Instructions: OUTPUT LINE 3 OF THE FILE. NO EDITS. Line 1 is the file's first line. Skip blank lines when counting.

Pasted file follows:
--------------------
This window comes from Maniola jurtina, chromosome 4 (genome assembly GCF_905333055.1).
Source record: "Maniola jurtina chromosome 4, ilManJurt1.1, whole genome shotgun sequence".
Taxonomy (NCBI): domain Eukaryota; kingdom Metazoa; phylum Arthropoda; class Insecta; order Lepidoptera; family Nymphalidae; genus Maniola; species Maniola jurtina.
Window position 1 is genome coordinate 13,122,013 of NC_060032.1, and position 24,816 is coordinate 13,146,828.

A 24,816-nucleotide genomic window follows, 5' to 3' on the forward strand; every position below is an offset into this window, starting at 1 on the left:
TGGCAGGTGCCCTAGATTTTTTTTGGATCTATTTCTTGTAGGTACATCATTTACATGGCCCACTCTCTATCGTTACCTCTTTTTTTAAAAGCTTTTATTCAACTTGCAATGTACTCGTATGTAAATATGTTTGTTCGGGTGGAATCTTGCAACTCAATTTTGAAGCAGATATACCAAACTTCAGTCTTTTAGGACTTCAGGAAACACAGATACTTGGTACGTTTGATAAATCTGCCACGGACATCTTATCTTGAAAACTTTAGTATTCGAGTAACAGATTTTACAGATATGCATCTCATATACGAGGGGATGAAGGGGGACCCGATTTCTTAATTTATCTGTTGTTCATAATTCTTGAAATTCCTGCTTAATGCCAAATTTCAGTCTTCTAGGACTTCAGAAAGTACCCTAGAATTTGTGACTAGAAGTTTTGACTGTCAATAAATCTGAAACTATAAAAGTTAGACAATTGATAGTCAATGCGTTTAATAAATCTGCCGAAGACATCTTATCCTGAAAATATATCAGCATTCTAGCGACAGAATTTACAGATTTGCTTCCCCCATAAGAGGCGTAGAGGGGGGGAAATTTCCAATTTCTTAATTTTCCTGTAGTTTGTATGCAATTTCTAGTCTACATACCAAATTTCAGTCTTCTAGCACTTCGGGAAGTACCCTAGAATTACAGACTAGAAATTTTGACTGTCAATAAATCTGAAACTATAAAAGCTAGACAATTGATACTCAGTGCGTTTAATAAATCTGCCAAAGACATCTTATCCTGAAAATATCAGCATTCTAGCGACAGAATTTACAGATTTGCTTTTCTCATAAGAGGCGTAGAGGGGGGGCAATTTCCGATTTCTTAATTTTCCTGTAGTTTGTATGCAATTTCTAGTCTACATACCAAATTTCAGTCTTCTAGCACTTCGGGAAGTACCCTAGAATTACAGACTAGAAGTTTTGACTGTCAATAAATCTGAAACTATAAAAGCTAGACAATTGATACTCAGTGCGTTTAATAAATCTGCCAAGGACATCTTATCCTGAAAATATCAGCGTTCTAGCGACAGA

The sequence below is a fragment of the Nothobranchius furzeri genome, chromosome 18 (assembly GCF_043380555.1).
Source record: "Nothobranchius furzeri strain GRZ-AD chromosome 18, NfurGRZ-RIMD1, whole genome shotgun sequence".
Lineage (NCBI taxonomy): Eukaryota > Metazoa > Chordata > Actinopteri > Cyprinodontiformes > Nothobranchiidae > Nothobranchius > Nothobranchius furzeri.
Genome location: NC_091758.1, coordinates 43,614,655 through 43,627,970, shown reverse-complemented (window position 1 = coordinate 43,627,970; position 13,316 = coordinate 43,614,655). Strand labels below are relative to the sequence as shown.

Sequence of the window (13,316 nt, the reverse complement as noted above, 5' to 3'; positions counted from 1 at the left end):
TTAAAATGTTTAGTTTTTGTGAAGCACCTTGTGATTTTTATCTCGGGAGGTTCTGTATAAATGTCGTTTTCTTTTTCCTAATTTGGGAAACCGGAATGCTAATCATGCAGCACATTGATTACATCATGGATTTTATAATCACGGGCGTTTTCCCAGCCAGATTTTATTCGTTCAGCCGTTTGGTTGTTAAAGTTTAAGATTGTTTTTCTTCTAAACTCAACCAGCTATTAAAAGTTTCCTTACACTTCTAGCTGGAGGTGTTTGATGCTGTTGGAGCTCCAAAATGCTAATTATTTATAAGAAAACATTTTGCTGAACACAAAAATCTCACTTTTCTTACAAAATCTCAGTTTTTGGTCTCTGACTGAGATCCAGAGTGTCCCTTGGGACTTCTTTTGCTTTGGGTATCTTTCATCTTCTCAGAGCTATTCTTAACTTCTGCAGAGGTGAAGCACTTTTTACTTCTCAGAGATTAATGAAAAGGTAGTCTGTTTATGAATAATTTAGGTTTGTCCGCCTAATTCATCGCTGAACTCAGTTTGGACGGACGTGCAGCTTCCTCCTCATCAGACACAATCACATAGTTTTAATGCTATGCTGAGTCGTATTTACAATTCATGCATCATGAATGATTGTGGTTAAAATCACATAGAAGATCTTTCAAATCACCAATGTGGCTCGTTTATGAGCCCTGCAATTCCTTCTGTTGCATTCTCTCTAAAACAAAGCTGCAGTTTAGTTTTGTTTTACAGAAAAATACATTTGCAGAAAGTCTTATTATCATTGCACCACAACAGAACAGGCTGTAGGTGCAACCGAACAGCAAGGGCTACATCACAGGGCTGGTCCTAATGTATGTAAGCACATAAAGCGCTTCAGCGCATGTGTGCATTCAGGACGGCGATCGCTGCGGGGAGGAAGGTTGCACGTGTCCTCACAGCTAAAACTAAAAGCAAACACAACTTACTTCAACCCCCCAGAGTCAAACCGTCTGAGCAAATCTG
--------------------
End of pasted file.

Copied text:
Taxonomy (NCBI): domain Eukaryota; kingdom Metazoa; phylum Arthropoda; class Insecta; order Lepidoptera; family Nymphalidae; genus Maniola; species Maniola jurtina.